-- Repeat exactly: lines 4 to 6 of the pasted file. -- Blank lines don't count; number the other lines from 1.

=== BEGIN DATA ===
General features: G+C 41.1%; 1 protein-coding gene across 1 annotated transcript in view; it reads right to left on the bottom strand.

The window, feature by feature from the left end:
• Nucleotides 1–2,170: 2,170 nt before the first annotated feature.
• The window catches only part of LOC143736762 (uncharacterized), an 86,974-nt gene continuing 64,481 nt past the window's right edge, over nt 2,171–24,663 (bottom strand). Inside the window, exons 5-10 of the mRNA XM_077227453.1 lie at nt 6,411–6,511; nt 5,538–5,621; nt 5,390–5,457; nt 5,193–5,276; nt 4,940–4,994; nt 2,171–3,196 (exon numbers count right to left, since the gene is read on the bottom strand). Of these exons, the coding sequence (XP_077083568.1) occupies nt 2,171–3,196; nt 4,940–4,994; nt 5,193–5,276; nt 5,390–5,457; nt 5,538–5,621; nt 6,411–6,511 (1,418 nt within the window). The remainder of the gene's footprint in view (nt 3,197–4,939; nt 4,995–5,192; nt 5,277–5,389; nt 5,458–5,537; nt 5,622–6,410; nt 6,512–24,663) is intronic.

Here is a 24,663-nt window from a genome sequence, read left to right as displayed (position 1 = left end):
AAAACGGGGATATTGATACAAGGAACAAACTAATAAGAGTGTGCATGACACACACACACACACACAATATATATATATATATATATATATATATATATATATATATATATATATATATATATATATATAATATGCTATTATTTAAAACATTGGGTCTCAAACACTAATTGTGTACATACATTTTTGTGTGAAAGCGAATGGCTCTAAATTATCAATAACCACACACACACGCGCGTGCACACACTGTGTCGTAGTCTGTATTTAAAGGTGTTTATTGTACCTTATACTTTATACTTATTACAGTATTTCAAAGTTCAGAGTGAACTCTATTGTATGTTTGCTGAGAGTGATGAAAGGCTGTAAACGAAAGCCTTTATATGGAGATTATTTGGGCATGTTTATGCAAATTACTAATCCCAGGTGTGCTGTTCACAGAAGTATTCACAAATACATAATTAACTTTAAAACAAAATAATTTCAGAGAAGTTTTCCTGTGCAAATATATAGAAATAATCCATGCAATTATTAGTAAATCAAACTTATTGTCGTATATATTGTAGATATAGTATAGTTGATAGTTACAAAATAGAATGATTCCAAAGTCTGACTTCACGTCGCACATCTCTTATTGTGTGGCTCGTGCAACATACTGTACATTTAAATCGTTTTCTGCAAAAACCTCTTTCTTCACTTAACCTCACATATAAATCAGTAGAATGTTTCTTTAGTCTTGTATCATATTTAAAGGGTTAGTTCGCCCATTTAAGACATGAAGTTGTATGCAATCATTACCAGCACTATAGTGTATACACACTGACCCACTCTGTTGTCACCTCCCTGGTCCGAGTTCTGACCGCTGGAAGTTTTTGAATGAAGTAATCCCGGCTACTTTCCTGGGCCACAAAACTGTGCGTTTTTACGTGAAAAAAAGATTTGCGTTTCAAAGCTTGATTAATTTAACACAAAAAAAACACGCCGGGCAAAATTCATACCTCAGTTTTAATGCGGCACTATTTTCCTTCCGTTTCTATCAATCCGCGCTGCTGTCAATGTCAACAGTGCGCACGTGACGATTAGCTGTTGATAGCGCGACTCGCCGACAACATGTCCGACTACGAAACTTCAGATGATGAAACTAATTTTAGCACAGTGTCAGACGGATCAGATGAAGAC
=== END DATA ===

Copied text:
• The window catches only part of LOC143736762 (uncharacterized), an 86,974-nt gene continuing 64,481 nt past the window's right edge, over nt 2,171–24,663 (bottom strand). Inside the window, exons 5-10 of the mRNA XM_077227453.1 lie at nt 6,411–6,511; nt 5,538–5,621; nt 5,390–5,457; nt 5,193–5,276; nt 4,940–4,994; nt 2,171–3,196 (exon numbers count right to left, since the gene is read on the bottom strand). Of these exons, the coding sequence (XP_077083568.1) occupies nt 2,171–3,196; nt 4,940–4,994; nt 5,193–5,276; nt 5,390–5,457; nt 5,538–5,621; nt 6,411–6,511 (1,418 nt within the window). The remainder of the gene's footprint in view (nt 3,197–4,939; nt 4,995–5,192; nt 5,277–5,389; nt 5,458–5,537; nt 5,622–6,410; nt 6,512–24,663) is intronic.

Here is a 24,663-nt window from a genome sequence, read left to right as displayed (position 1 = left end):
AAAACGGGGATATTGATACAAGGAACAAACTAATAAGAGTGTGCATGACACACACACACACACACAATATATATATATATATATATATATATATATATATATATATATATATATATATATATATATATAATATGCTATTATTTAAAACATTGGGTCTCAAACACTAATTGTGTACATACATTTTTGTGTGAAAGCGAATGGCTCTAAATTATCAATAACCACACACACACGCGCGTGCACACACTGTGTCGTAGTCTGTATTTAAAGGTGTTTATTGTACCTTATACTTTATACTTATTACAGTATTTCAAAGTTCAGAGTGAACTCTATTGTATGTTTGCTGAGAGTGATGAAAGGCTGTAAACGAAAGCCTTTATATGGAGATTATTTGGGCATGTTTATGCAAATTACTAATCCCAGGTGTGCTGTTCACAGAAGTATTCACAAATACATAATTAACTTTAAAACAAAATAATTTCAGAGAAGTTTTCCTGTGCAAATATATAGAAATAATCCATGCAATTATTAGTAAATCAAACTTATTGTCGTATATATTGTAGATATAGTATAGTTGATAGTTACAAAATAGAATGATTCCAAAGTCTGACTTCACGTCGCACATCTCTTATTGTGTGGCTCGTGCAACATACTGTACATTTAAATCGTTTTCTGCAAAAACCTCTTTCTTCACTTAACCTCACATATAAATCAGTAGAATGTTTCTTTAGTCTTGTATCATATTTAAAGGGTTAGTTCGCCCATTTAAGACATGAAGTTGTATGCAATCATTACCAGCACTATAGTGTATACACACTGACCCACTCTGTTGTCACCTCCCTGGTCCGAGTTCTGACCGCTGGAAGTTTTTGAATGAAGTAATCCCGGCTACTTTCCTGGGCCACAAAACTGTGCGTTTTTACGTGAAAAAAAGATTTGCGTTTCAAAGCTTGATTAATTTAACACAAAAAAAACACGCCGGGCAAAATTCATACCTCAGTTTTAATGCGGCACTATTTTCCTTCCGTTTCTATCAATCCGCGCTGCTGTCAATGTCAACAGTGCGCACGTGACGATTAGCTGTTGATAGCGCGACTCGCCGACAACATGTCCGACTACGAAACTTCAGATGATGAAACTAATTTTAGCACAGTGTCAGACGGATCAGATGAAGAC